Cultivate a user validation group for use for continuous user validation. Use customer time to do some contextual inquiry style observation and interviewing, then sit down and review a prototype for something that may be built in a future iteration, then to review the working software testing features just built in a previous iteration. The trick here is to leverage that user face time for research and validation. Don't segregate your work.

Help experience

I’ve often heard this line “If you (UX person) do your job well, we don’t need help”.

Sure, a well-designed, intuitive interface can reduce the need for help, but to completely eliminate all help assumes a perfect system and really, a perfect world (don’t think this is going to happen any time soon).

I recently began collaborating with our Documentation team on how to build a better help system in our products. While I’ve found a few articles around document presentation, readability, etc., I wasn’t very successful in finding overall approaches to Help usability. There were a few articles that focused on heuristics, like this one from the STC: http://www.stcsig.org/usability/newsletter/0401-heuristics.html

While heuristic evaluations can help, they don’t approach help by looking at the overall user experience, or help experience.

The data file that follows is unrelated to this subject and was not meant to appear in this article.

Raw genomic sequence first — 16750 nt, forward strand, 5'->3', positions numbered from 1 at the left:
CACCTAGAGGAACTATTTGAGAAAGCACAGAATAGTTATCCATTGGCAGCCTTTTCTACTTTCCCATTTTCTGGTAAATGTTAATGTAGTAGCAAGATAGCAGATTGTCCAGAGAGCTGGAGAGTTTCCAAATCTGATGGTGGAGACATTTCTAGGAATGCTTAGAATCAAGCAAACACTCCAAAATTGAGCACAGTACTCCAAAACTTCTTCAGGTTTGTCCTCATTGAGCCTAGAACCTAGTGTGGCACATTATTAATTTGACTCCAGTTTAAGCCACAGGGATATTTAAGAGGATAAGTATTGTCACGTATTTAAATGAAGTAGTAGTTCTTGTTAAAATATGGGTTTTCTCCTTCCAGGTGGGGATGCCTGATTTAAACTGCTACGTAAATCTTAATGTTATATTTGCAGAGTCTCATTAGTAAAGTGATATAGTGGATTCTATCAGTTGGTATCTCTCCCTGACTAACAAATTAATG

We decided to try an look at help more holistically. Here’s an example of what we found from a customer interview:

A particularly irate customer printed out the entire documentation (1000+ pages), thumped it down on the table, and then gave me a single error message they had received in the product. They were insistent that I myself try to use our help system, and they wanted to watch. The customer asked me to solve the problem (and remember their production line is down, and every second translates to money lost). I did the following:

1. Read the error message for any clues. It only gave the error type (error), error ID, and a one line message: Contact your system administrator.
2. Searched the documentation (online) for the error code
3. Searched the documentation (online) using various keyword searches
4. Browsed through the topics (online) in the documentation
5. Checked the support website (that lead me into other problems I won’t go into)

None of these approaches produced the reason or solution for the problem. After he shared his own approaches, all of which failed as well. The interface was well-designed, but the help wasn’t.

At first this seems like just a error message problem. If the error message had better explanations, there would be no problem. Yes, this is one area that needs improvement, and there are numerous articles on creating effective error messages for UX designers.

But we took this a step further. Sometimes the reason cannot be given for the error, or the error is produced from customer-side reasons that engineers can’t predict.